According to Chet Raymo in When God is Gone Everything is Holy, among the ancients, Mother Nature was more than a metaphor. The veiled goddess was invented at a time when animism and anthropomorphism were the prevailing ways of understanding the world. Every brook, every stone, every heavenly body was thought to have a human-like spirit … But we no longer understand nature animistically or anthropomorphically. New metaphors now instruct our imaginations … The universe, however, sings beyond any metaphor we employ to understand it. We are enchanted by the veiled goddess, teased, seduced [but] we expect no consummation. We would in fact be rather shattered if somehow we were allowed to know the ultimate secrets if the universe.
These are the threads that draw the concepts of animism and the ‘bush soul’ together with one of the oldest beliefs on the planet. Totemism is some mystic relationship between a group of humans and a particular species of animal or plant. But, as T C Lethbridge observed, the exact relationship has defied scholarly definition, and well it might do so. ‘It seems to be a kind of hangover from much earlier times when men are thought to have believed that they were really physically related to animals. Totemism was an indefinable magico-religious idea and the totem animal was in a sense worshipped because it could give help to men belonging to its own particular tribe and which they must not kill without permission.’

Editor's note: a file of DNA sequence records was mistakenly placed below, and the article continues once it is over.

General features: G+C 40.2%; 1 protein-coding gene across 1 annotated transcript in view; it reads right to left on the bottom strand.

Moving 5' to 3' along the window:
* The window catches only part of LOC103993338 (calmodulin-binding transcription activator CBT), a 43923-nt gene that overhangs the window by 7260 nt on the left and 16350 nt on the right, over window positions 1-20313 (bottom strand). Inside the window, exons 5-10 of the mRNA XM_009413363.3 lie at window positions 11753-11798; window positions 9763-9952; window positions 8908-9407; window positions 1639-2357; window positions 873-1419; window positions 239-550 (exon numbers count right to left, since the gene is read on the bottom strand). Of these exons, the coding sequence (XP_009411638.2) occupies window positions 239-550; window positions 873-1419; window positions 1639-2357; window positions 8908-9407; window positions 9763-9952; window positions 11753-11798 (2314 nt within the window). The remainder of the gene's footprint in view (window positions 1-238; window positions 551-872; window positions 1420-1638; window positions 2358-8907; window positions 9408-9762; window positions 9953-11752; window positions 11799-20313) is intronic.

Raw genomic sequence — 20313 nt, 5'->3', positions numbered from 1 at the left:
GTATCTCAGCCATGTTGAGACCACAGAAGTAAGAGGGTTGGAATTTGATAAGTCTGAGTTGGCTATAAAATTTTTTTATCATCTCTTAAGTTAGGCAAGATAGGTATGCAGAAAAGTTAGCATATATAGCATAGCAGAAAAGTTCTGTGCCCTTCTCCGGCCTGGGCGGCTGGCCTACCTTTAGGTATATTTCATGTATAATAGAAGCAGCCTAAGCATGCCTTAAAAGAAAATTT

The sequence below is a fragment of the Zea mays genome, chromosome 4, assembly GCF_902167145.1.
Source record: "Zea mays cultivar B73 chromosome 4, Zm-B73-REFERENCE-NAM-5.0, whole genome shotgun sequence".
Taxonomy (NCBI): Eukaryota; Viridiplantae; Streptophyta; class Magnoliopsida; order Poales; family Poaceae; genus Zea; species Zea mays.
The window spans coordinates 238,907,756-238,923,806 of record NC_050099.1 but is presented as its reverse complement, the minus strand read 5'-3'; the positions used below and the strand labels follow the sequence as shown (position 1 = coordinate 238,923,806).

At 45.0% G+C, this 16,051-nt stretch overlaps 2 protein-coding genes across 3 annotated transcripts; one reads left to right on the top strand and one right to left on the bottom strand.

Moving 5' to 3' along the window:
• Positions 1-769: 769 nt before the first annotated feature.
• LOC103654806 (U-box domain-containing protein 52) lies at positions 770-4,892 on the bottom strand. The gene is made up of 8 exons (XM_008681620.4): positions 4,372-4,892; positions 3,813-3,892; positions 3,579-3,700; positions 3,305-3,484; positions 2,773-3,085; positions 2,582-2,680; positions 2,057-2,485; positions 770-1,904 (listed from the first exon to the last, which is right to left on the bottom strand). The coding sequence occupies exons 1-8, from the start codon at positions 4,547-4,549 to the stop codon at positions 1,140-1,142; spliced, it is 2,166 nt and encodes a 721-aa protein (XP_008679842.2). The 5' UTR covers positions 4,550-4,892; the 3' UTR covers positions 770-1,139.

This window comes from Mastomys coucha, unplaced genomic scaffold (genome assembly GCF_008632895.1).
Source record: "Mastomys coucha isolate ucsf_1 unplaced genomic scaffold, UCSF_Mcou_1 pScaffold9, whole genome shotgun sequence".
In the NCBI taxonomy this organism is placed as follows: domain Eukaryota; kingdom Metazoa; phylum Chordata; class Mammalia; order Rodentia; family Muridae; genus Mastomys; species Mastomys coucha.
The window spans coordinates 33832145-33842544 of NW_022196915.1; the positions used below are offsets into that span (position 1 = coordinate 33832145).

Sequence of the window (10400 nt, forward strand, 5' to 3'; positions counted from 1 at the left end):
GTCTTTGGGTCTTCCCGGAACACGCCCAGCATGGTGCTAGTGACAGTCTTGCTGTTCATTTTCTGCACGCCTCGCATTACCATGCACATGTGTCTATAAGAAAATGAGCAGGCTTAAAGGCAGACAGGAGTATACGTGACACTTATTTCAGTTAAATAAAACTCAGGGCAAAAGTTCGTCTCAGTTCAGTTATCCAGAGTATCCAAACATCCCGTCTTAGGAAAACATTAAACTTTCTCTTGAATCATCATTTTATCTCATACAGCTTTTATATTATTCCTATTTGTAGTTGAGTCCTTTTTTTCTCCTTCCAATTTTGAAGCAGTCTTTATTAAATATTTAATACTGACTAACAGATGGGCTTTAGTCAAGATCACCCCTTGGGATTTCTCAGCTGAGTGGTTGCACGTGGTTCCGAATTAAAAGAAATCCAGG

Many scholars have noted evidence for totemic beliefs in the Upper Palaeolithic period of at least 12,000 years ago, proving this totem concept was very strong and widespread. It probably went at one time to every corner of the inhabited world. And, as Lethbridge points out, when we find ancient European tribes called Chatti, or Epidii, we can be reasonably certain that their totem animals were once cats or horses respectively. It is highly probable that many of the animals which later appeared as heraldic blazons on the shields of medieval knights were once the totems of the families which bore these images on their arms. This is not a fanciful suggestion: neither is it disregarded by some of the experts of the College of Heralds.
As civilization slowly developed and spread over wider areas, totemism began to be replaced by beliefs of a different kind. Gods and goddesses came to be imagined in human form and in this anthropomorphism, mankind conceived gods to be made in his image and not vice versa. Forces of nature and celestial bodies were gods and they were like men. All that was necessary was to explain to simple people why their totem animal was being replaced by something less easily seen, but more human. This changing of totem animal into deity was found throughout the old world: in India, Egypt; Assyria; Greece; Italy; the Celtic lands and in the mythology and art of the North American first nation.